author = "Belin, {Ruth M.} and Astor, {Brad C.} and Powe, {Neil R.} and Ladenson, {Paul W}",
year = "2004",
month = "12",
doi = "10.1210/jc.2004-0431",
language = "English (US)",
volume = "89",
pages = "6077--6086",
journal = "Journal of Clinical Endocrinology and Metabolism",
issn = "0021-972X",
publisher = "The Endocrine Society",
number = "12",

}

TY - JOUR

T1 - Smoke exposure is associated with a lower prevalence of serum thyroid autoantibodies and thyrotropin concentration elevation and a higher prevalence of mild thyrotropin concentration suppression in the Third National Health and Nutrition Examination Survey (NHANES III)

AU - Belin, Ruth M.

AU - Astor, Brad C.

AU - Powe, Neil R.

AU - Ladenson, Paul W

PY - 2004/12

Y1 - 2004/12

N2 - Few modifiable exposures influencing autoimmune thyroid disease have been identified. Studies evaluating cigarette smoke and thyroid disorders have yielded conflicting results. The relationship between smoking and thyroid abnormalities was evaluated in the 1988-1994 Third National Health and Nutrition Examination Survey (NHANES III), a cross-sectional study that used a complex, multistage, stratified, clustered sampling approach to reflect the entire noninstitutionalized United States population. Among 18,148 persons who under-went thyroid testing, data regarding age, gender, iodine status, smoke exposure, and thyroid tests were complete for 16,046 persons. After excluding those taking thyroid-altering medications, 15,592 remaining subjects were analyzed. Subjects with serum cotinine levels greater than 15 ng/ml were classified as smokers. Outcome measures included the presence of 1) antithyroperoxidase antibody levels of 0.5 IU/ml or more or antithyroglobulin antibody levels of 1.0 IU/ml or more, 2) TSH concentration greater than 4.5 mU/liter, 3) TSH concentration less than 0.1 mU/liter, and 4) TSH concentration of 0.1-0.4 mU/liter. Fewer smokers (11%, 95% confidence interval (CI) = [10-13%]) had thyroid autoantibodies compared with nonsmokers (18%, 95% CI = [17-19%]). Prevalence in smokers after adjustment for age, gender, race-ethnicity, and iodine status was 13%, 95% CI = [12-15%]. Fewer smokers (2.6%, 95% CI = [2.0-3.2%]) had elevated TSH compared with nonsmokers (5.5%, 95% CI = [4.7-6.3%]). The adjusted rate in smokers was 3.4%, 95% CI = [2.6-4.3%]). Among persons with thyroid autoantibodies, smokers had 40% lower odds of TSH elevation compared with nonsmokers (adjusted odds ratio [95% CI] = 0.6 [0.4-0.97]). Among persons without TSH elevation, smoke exposure was associated with 200% greater odds of low normal TSH 0.1-0.4 mil/liter (adjusted odds ratio [95% CI] = 2.0 [1.3-2.9]). Smoking appears to be negatively associated with serological evidence of thyroid autoimmunity and hypothyroidism and positively associated with mild TSH decreases. Eliminating smoke exposure may help prevent the low normal TSH measurements that are characteristic of mild hyperthyroidism. Understanding the underlying mechanism could help identify potential pathways for the prevention of autoimmune thyroid disease.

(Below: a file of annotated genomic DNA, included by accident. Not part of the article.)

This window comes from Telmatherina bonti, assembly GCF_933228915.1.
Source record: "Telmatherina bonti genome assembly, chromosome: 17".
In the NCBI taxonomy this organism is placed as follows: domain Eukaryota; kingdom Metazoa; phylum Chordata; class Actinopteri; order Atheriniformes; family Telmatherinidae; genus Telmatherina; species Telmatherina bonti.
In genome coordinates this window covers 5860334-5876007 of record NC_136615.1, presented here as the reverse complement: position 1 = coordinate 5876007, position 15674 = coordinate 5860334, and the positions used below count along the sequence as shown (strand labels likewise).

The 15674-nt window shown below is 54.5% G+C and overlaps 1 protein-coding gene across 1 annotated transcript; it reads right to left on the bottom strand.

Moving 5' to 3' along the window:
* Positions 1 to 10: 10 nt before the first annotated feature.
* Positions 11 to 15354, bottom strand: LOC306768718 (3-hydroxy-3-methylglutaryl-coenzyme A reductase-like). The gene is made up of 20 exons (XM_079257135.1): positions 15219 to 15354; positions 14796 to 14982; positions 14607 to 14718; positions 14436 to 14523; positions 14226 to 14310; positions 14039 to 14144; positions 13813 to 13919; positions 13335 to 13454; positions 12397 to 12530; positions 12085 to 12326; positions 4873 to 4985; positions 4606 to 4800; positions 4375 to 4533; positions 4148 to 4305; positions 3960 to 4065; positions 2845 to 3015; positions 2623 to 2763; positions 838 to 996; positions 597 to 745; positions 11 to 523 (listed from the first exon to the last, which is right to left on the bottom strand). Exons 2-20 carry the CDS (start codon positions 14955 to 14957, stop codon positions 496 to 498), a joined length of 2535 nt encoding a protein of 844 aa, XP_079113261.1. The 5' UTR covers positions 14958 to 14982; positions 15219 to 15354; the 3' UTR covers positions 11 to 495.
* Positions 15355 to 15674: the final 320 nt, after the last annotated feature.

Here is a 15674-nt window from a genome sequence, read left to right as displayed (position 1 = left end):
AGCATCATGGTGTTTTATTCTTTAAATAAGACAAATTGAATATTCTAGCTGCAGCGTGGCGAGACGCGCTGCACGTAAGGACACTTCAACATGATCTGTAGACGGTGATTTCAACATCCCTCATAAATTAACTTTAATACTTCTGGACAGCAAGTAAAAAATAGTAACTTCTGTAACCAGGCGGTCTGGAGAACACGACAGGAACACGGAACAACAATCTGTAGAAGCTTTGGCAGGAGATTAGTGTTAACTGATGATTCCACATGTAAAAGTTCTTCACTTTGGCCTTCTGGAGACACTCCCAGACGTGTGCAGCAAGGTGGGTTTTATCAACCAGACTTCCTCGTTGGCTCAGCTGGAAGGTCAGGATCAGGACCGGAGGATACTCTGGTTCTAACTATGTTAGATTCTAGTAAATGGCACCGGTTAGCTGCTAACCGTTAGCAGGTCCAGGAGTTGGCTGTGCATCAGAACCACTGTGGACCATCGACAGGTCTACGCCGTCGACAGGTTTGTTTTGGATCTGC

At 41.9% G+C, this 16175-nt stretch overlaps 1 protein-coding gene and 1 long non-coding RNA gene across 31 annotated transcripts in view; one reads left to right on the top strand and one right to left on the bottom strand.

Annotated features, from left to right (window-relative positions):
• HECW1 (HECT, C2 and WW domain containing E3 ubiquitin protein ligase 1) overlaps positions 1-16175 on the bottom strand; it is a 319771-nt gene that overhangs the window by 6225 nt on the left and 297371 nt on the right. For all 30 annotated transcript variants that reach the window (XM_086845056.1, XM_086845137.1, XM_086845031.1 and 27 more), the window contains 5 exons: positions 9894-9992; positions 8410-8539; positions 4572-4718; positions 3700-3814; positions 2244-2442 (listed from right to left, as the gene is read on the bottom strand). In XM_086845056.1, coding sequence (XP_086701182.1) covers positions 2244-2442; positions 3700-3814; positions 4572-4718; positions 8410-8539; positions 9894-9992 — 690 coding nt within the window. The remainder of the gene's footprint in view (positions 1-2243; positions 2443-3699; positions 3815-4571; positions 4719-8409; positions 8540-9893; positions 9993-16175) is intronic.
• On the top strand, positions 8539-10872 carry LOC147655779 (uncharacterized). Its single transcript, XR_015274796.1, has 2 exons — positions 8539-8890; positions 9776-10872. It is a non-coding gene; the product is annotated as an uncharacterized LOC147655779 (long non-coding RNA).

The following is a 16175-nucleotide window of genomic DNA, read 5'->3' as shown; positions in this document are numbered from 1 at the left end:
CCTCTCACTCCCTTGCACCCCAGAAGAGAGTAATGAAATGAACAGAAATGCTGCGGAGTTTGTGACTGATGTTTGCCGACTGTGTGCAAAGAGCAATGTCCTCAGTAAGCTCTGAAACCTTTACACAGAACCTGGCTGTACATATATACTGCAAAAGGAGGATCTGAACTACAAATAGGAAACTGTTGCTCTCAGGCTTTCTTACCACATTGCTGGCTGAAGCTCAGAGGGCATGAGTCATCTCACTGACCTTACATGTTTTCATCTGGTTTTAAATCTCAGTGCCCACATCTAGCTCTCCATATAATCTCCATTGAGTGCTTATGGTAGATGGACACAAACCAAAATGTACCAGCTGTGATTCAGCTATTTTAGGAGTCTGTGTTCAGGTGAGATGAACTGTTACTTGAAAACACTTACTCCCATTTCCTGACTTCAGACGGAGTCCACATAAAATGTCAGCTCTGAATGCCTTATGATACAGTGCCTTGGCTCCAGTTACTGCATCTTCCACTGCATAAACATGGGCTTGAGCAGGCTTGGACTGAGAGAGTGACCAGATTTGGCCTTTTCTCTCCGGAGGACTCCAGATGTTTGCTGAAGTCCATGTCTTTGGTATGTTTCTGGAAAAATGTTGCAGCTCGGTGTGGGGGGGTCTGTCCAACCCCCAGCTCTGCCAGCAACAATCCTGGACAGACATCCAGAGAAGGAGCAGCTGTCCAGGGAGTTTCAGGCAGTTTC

AB - Few modifiable exposures influencing autoimmune thyroid disease have been identified. Studies evaluating cigarette smoke and thyroid disorders have yielded conflicting results. The relationship between smoking and thyroid abnormalities was evaluated in the 1988-1994 Third National Health and Nutrition Examination Survey (NHANES III), a cross-sectional study that used a complex, multistage, stratified, clustered sampling approach to reflect the entire noninstitutionalized United States population. Among 18,148 persons who under-went thyroid testing, data regarding age, gender, iodine status, smoke exposure, and thyroid tests were complete for 16,046 persons. After excluding those taking thyroid-altering medications, 15,592 remaining subjects were analyzed. Subjects with serum cotinine levels greater than 15 ng/ml were classified as smokers. Outcome measures included the presence of 1) antithyroperoxidase antibody levels of 0.5 IU/ml or more or antithyroglobulin antibody levels of 1.0 IU/ml or more, 2) TSH concentration greater than 4.5 mU/liter, 3) TSH concentration less than 0.1 mU/liter, and 4) TSH concentration of 0.1-0.4 mU/liter. Fewer smokers (11%, 95% confidence interval (CI) = [10-13%]) had thyroid autoantibodies compared with nonsmokers (18%, 95% CI = [17-19%]). Prevalence in smokers after adjustment for age, gender, race-ethnicity, and iodine status was 13%, 95% CI = [12-15%]. Fewer smokers (2.6%, 95% CI = [2.0-3.2%]) had elevated TSH compared with nonsmokers (5.5%, 95% CI = [4.7-6.3%]). The adjusted rate in smokers was 3.4%, 95% CI = [2.6-4.3%]). Among persons with thyroid autoantibodies, smokers had 40% lower odds of TSH elevation compared with nonsmokers (adjusted odds ratio [95% CI] = 0.6 [0.4-0.97]). Among persons without TSH elevation, smoke exposure was associated with 200% greater odds of low normal TSH 0.1-0.4 mil/liter (adjusted odds ratio [95% CI] = 2.0 [1.3-2.9]). Smoking appears to be negatively associated with serological evidence of thyroid autoimmunity and hypothyroidism and positively associated with mild TSH decreases. Eliminating smoke exposure may help prevent the low normal TSH measurements that are characteristic of mild hyperthyroidism. Understanding the underlying mechanism could help identify potential pathways for the prevention of autoimmune thyroid disease.